Immunocytochemical localization of acyl-CoA oxidase in the rat central nervous system

Stefano Farioli-Vecchioli, Sandra Moreno, Maria Paola Cerù

Research output: Contribution to journalArticlepeer-review

Abstract

Peroxisomal β-oxidation, consisting of four steps catalysed by an acyl-CoA oxidase, a multifunctional protein and a thiolase, is responsible for the shortening of a variety of lipid compounds. The first reaction of this pathway is catalysed by a FAD-containing acyl-CoA oxidase, three isotypes of which have been so far recognised. Among these, straight-chain acyl-CoA oxidase (ACOX) acts on long and very long chain fatty acids, prostaglandins and some xenobiotics. We investigated ACOX localisation by means of a sensitive, tyramide based, immunocytochemical technique, thus obtaining a complete distribution atlas of the enzyme in adult rat CNS. Granular immunoreaction product was found in the cytoplasm of neuronal and glial cells, both in the perikarya and in the cell processes. ACOX immunoreactive neurons were present to variable extent, in either forebrain or hindbrain areas. Specifically, the strongest signal was detected in the pallidum, septum, red nucleus, reticular formation, nuclei of the cranial nerves, and motoneurons of the spinal cord. We then compared the ACOX immunoreactivity pattern with our previous distribution maps of other peroxisomal enzymes in the adult rat brain. While ACOX appeared to colocalise with catalase in the majority of cerebral regions, some differences with respect to D-amino acid oxidase were noted. These observations support the hypothesis of heterogeneous peroxisomal populations in the nervous tissue. The wide distribution of the enzyme in the brain is consistent with the severe and generalised neurological alterations characterising the peroxisomal disorder caused by ACOX deficiency (pseudo-neonatal adrenoleukodystrophy).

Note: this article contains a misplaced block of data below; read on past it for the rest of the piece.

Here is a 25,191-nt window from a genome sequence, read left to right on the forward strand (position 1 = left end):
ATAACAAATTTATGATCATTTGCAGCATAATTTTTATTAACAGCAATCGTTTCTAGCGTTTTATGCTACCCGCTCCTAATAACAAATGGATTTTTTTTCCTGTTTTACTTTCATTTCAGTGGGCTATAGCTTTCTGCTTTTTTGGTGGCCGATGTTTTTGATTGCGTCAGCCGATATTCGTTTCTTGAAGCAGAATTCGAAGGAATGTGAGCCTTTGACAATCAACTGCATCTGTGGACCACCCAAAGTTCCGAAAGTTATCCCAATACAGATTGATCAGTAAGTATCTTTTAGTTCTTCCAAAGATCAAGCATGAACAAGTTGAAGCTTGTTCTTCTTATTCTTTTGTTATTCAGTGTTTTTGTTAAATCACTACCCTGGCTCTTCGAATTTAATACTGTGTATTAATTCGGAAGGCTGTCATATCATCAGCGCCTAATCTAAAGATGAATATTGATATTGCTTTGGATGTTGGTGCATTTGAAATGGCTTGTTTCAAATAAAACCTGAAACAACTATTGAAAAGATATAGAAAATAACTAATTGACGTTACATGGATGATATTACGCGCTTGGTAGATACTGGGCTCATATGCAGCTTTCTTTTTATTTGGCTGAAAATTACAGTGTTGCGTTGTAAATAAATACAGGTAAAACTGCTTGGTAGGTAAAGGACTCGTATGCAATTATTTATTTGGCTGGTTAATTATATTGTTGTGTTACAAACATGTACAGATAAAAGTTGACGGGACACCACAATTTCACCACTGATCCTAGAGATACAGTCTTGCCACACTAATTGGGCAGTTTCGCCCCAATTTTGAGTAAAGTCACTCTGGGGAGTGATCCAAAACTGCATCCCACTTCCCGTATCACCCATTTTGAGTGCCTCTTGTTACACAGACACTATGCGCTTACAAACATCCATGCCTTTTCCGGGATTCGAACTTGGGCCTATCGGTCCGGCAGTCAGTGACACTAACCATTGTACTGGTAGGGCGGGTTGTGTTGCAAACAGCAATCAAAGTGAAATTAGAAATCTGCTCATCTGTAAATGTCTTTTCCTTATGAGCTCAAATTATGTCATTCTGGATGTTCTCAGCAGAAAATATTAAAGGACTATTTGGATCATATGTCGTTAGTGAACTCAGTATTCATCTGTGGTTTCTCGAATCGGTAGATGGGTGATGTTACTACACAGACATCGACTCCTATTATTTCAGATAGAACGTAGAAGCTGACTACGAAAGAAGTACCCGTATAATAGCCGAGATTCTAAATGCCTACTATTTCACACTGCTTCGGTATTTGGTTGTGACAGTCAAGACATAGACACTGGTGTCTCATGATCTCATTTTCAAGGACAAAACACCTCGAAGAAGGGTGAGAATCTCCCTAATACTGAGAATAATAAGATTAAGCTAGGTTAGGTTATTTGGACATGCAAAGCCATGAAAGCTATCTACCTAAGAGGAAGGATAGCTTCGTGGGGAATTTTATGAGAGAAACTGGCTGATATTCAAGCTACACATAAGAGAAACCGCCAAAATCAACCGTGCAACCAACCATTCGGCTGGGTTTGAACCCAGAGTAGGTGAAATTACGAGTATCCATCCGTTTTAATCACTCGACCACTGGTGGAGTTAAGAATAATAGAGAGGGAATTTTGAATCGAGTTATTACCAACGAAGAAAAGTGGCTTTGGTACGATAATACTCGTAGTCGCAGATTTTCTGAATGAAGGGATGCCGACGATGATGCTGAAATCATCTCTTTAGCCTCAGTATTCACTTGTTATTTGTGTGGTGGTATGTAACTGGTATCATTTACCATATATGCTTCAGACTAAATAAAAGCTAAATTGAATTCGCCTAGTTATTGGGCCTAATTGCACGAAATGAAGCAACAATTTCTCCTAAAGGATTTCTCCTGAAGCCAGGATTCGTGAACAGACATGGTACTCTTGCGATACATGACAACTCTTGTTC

Original languageEnglish
Pages (from-to)21-33
Number of pages13
JournalJournal of Neurocytology
Volume30
Issue number1
DOIs
Publication statusPublished - 2001

ASJC Scopus subject areas

  • Neuroscience(all)
  • Anatomy
  • Cell Biology
  • Histology

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